I kept the black bar at the bottom because as I researched the genre, I saw this repeated (although it is often blended better with the photo or art than what I can manage with my limited graphic capabilities)by some of the best selling novels in my genre. It was one feature I was sure I could duplicate, and it was reflective of the content.

    I agree with much of what is said here about the blurb before I changed it back. Too elusive-sounding. Brian is a tertiary character, but I begin with him to set a tone. Yeah, there is some foreshadowing and since I wanted to sort of be "in his head," there is some repetitive or recurring thoughts. My design there is to be indicative of his condition, sort of a cognitive Benjy Compton, if you will.

    Ultimately, I hesitate telling too much of the story in the blurb because at its core, this story is about a family that worships the occult. More specifically, vampirism. Blood cults. And, Molly, the daughter, worships the moon and wants raise a wolf as a companion.

    I didn't want to scream "VAMPIRES!" because of the both the negative and positive reactions that they provoke. First, my vampires don't shine, practice S&M, or live in a coffin. They are modern vampire cult worshipers. Second, I don't want people to say "Oh, ANOTHER vampire novel." Because, even though central to the plot, the vampirism itself is not something on which I dwell. It is merely setting, motive, and back story.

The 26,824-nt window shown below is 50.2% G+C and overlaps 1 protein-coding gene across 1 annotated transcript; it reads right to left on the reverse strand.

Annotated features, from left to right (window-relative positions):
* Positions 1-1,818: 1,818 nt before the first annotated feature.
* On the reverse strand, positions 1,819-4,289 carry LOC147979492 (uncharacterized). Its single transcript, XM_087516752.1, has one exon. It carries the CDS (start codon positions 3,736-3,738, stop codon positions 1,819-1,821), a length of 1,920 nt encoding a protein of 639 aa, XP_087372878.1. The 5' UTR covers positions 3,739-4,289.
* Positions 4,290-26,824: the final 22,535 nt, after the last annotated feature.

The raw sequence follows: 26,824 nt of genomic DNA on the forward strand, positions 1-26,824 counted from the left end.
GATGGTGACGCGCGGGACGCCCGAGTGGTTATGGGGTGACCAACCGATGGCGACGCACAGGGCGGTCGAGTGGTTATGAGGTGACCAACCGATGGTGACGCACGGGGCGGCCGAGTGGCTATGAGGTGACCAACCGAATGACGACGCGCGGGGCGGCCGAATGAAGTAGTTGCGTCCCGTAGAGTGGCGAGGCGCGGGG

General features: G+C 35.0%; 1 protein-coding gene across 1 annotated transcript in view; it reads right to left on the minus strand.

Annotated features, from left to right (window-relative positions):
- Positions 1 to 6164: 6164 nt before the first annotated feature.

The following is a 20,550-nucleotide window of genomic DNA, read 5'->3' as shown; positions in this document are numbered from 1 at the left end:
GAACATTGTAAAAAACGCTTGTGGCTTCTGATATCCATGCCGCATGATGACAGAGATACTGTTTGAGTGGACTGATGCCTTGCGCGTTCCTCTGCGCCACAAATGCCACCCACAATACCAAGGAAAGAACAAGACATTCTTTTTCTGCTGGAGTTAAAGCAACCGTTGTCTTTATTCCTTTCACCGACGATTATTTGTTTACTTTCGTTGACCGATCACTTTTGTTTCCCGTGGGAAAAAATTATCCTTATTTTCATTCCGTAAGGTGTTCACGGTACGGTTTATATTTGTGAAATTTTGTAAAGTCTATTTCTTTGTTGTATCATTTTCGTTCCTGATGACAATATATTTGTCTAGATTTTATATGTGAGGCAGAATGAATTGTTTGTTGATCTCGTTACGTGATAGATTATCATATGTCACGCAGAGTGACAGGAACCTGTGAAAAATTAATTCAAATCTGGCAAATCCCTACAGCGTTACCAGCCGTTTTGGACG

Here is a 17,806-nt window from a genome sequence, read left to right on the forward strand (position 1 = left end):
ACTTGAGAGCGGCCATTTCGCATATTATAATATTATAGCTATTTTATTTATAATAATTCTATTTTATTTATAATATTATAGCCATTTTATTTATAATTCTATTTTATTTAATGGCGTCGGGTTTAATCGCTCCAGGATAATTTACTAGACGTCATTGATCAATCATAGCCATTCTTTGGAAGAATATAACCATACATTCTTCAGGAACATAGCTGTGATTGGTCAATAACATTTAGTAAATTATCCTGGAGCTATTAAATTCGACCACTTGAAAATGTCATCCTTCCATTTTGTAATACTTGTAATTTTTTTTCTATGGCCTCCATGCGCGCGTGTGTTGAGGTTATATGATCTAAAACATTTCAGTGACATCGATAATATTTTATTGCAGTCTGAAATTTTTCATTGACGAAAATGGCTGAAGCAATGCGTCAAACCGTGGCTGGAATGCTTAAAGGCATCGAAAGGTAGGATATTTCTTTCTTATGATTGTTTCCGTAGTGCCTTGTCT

With all that said in my defense, I want to express how much I appreciate the input. I enjoy this site and the contributors' helpfulness. I want to thank Victorine for her vision and compassion to help other authors who are struggling.

    I hope the changes I make will make a difference. I think that as is often the case of other books I see here, I am a little fish in a huge sea of choices for readers and it is a matter of time/exposure before this title sees the audience it deserves.

  7. lol, I could tell it was about vampires. It's one of your tags. :) Nothing to defend, Robert. I wish you well. And Victorine seems like a very nice person. She's got a lot of good info.

    Good luck with your title and I hope you have many sales to come.

  8. Oh, and Jodi, good catch on the target audience. I really tried to tap my inner Ted Dekker on this story.

  9. JMVHO, but tip-toeing around the word 'vampires' may actually be working against you. Reading the blurb you currently have up on Amazon (not the one posted here), it reads like it's yet another vampire novel--exactly what you're trying to avoid. I think making it clear these people are "modern vampire cult worshippers" would make it stand out.

    Hope that helps!

  10. I agree with Rachel. Market this as a "vampire cult" novel. That'll distinguish it enough.